Operation Odyssey Dawn, the U.S. Africa Command-led U.S. mission in Libya last year, imparted important lessons the Defense Department’s newest combatant command is applying as it welcomes a new African partner to the fold while still dealing with some of the residual challenges left by the former regime, the Africa Command (AFRICOM) commander said.
Army General Carter F. Ham conceded during recent congressional testimony that the challenges in Libya didn’t end with the fall of Moammar Qadhafi and his dictatorship.
“There are some small pockets remaining in Libya and in other places in North Africa that were centers of foreign fighters who left North Africa, transited along various routes and ended up fighting against us and other coalition forces inside Iraq,” he told the House Armed Services Committee in February 2012.
“There are remnants of that, and there are indications that al-Qaeda senior leadership is seeking ways to reestablish those networks,” he said. “And that’s one of the challenges that lie ahead for us.”
Ham said he’s concerned about their influence on Tunisia as well as Libya as both countries attempt to establish representative governments.
“It’s very clear that extremist organizations — notably al-Qaeda, with some direction from al-Qaeda’s senior leaders — would seek to undermine that good governance that the Tunisians and the Libyans seek,” he told the Senate Armed Services Committee in March. “And so I think that’s the real threat that is posed.”
“So I think we need to partner very closely with the security forces [and] armed forces of Tunisia and Libya to prevent the reestablishment of those networks [and] to prevent those violent extremist organizations from undermining the progress that both countries are seeking.”
AFRICOM is forming a new military-to-military relationship with the Libyans and is working to strengthen its long-term military-to-military relationship with the Tunisians, Ham said, emphasizing the importance of close partnerships with both nations.
“I am very satisfied with the progress of the military-to-military relationship that is developing” with the new Tunisian government, he reported. “We need to sustain that.”
“And similarly, with the Libyans, we are forming a good relationship,” he continued, noting the standup of an Office of Security Cooperation at the embassy there that can help coordinate security assistance, international military education and training and other security cooperation. “So we’re moving in the right direction, but we need to sustain that effort,” he said.
Speaking with American Forces Press Service at his headquarters in Stuttgart, Germany, Ham said military operations in Libya drove home the point that all U.S. combatant commands including AFRICOM must be capable of operating across the full spectrum of conflict.
“It is probably not going to be very often where Africa Command goes to the more kinetic, the more offensive operations in Africa,” he said. “But nonetheless, we have to be ready to do that if the president requires that of us.”
AFRICOM typically conducts relatively small-scale, non-offensive missions focused on strengthening the defense capabilities of African militaries, he noted. “But there is an expectation that we must be able to do the full range of military activities.”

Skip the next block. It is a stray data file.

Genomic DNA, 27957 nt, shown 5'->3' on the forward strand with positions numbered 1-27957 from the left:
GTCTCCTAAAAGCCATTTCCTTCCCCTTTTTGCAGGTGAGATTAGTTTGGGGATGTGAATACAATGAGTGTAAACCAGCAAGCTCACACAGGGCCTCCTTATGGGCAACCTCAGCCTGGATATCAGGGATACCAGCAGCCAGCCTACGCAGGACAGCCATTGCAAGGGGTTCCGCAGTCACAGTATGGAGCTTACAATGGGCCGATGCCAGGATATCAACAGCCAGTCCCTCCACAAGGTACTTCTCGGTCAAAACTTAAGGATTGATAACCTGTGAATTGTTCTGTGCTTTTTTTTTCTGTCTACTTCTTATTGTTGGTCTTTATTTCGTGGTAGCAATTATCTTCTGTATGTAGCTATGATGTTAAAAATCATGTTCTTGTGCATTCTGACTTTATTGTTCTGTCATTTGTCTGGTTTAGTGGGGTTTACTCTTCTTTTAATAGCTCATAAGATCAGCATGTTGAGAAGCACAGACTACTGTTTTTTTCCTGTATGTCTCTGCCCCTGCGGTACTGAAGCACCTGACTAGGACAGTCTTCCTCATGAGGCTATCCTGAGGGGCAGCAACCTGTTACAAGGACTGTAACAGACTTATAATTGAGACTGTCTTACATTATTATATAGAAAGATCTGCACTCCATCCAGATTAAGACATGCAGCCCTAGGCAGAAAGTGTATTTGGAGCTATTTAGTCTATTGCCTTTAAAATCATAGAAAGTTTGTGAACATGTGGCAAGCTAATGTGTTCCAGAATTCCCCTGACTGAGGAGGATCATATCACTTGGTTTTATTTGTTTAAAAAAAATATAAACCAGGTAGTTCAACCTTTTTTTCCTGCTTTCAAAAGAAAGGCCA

Operation Odyssey Dawn also reinforced that the United States won’t conduct military operations alone, Ham said. “We are always going to do them as part of some type of coalition,” he continued. “So building the processes, the mechanisms that allow us to readily incorporate the capabilities of other nations is an important aspect for us as well.”
Ham noted the United States’ long history of operating with NATO, but said it wasn’t as prepared to work side-by-side with non-NATO partners, particularly Arab countries, that joined the coalition. “We had to make sure we were postured to incorporate them very quickly,” he said. “I think that is a good lesson for us as we think about operations across Africa in the future.”
AFRICOM’s close association with U.S. European Command, with both command headquarters in Stuttgart, proved particularly valuable during the Libya campaign, he said.
Ham called European-based forces absolutely critical to Operation Odyssey Dawn. “Simply stated, we could not have responded on the timelines required for operations in Libya had air and maritime forces not been forward-stationed in Europe,” he said.
“Operations in Libya have truly brought U.S. European Command and U.S. Africa Command to a higher level of collaboration,” Ham told the Senate Armed Services Committee. “And this year, we’ll continue to work closely together to seek to more effectively address security challenges in our respective areas of responsibilities.”
The Europeans, both through NATO and through the European Union, are heavily invested in security matters in Africa, Ham told the House Armed Services Committee. “And it is our strong relationship and partnership with U.S. European Command that allows us to have access and meaningful dialogue in the planning and coordination of those activities.”
Navy Admiral James G. Stavridis, the EUCOM commander who testified alongside Ham, noted that the two commands have shared nautical component commanders and regularly partner in counter-piracy operations.
“We are also exploring ways that we can create efficiencies in intelligence and information sharing,” Stavridis said. “And I believe we essentially share intelligence facilities now, and there may be some ways to do even more of that.”